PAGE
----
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Better Place Turns Out to Be Not Better Enough

A bad spot on the long and winding road to an electrified automotive future

2 min read
Better Place Turns Out to Be Not Better Enough

Better Place's bankruptcy filing this last weekend is a blow not merely to the company itself and its influential backers, but to the vision of an electrified automotive future. This is because Better Place had what seemed an extremely persuasive business model and a sensible plan for developing the plan in the marketplace. It offered potential customers the opportunity to buy cars with electric batteries that could be swapped out in minutes at stations, rather than having to go through the long tedious process of recharging them when on the road, and the option of paying for electric energy on a per-use basis rather than having to buy an expensive battery pack up front. The system was to be rolled out first and tested in Denmark and Israel—small, well-defined, and tech-savvy markets.

The vision, propounded by the company's founding CEO and inspirational figure, Shai Agassi, had won support from major investors like GE, UBS, Morgan Chase, VantagePoint Venture Partners and Lazard Asset Management, among others. Renault's equally charismatic CEO Carlos Ghosn equipped the company's Fluence Z.E. sedans with the Better Place system, making it an important part of the Renault's four-billion-euro electric vehicle strategy. So the Better Place backrunptcy is a big blow to Ghosn and Renault too, though the French car company denies that of course.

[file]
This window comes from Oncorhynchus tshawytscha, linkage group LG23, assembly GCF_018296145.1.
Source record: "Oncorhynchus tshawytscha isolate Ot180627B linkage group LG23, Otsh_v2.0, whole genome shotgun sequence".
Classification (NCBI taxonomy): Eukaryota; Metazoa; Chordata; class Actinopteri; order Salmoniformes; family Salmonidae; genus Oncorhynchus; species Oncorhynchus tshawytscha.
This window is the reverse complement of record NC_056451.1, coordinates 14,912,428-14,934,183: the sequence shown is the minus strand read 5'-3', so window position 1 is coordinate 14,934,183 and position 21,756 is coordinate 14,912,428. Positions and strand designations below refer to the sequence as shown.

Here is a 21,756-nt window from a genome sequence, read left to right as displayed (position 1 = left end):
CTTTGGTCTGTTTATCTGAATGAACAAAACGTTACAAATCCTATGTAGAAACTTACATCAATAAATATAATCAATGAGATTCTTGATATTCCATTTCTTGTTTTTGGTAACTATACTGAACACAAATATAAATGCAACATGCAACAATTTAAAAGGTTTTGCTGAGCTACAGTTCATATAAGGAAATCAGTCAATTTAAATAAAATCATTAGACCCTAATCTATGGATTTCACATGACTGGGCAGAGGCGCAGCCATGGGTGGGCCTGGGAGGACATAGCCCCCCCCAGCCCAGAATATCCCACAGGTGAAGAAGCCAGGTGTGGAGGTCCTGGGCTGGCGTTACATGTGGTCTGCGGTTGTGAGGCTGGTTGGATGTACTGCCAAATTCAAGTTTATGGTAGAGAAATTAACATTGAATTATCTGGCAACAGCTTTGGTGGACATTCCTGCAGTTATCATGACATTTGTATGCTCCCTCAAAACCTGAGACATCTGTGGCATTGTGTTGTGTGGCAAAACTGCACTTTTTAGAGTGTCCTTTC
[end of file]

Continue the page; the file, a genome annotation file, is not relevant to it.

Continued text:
Better Place is not the only bad news in electric vehicles. Fisker Automotive is teetering on the edge of bankruptcy, with  its founders seeking to buy up almost $200 million of Department of Energy development loans at small fraction of their face value. Fisker also had influential backers, including battery maker A123 Systems, itself in serious trouble.

The good news, on the other hand, has been Tesla's continued success, which has enabled the company to raise new money and pay off DOE loans, earning the Federal government a profit, as Tesla's founder has been boasting to the press. The difference between Tesla and Fisker? Earth2Tech/GigaOm's Katie Fehrenbacher says one important distinction has to do with the emphasis Tesla has put on technology development, compared to Fisker. "Tesla spent a lot of money on developing the battery pack, battery management system, and power train. That core technology is what makes up the base of the Model S, and eventually the Model X. Over the years Tesla has made revenue from selling this core technology to big automakers like Toyota and Daimler for development projects… Fisker, on the other hand, is a design firm first and foremost."

Photo: Better Place

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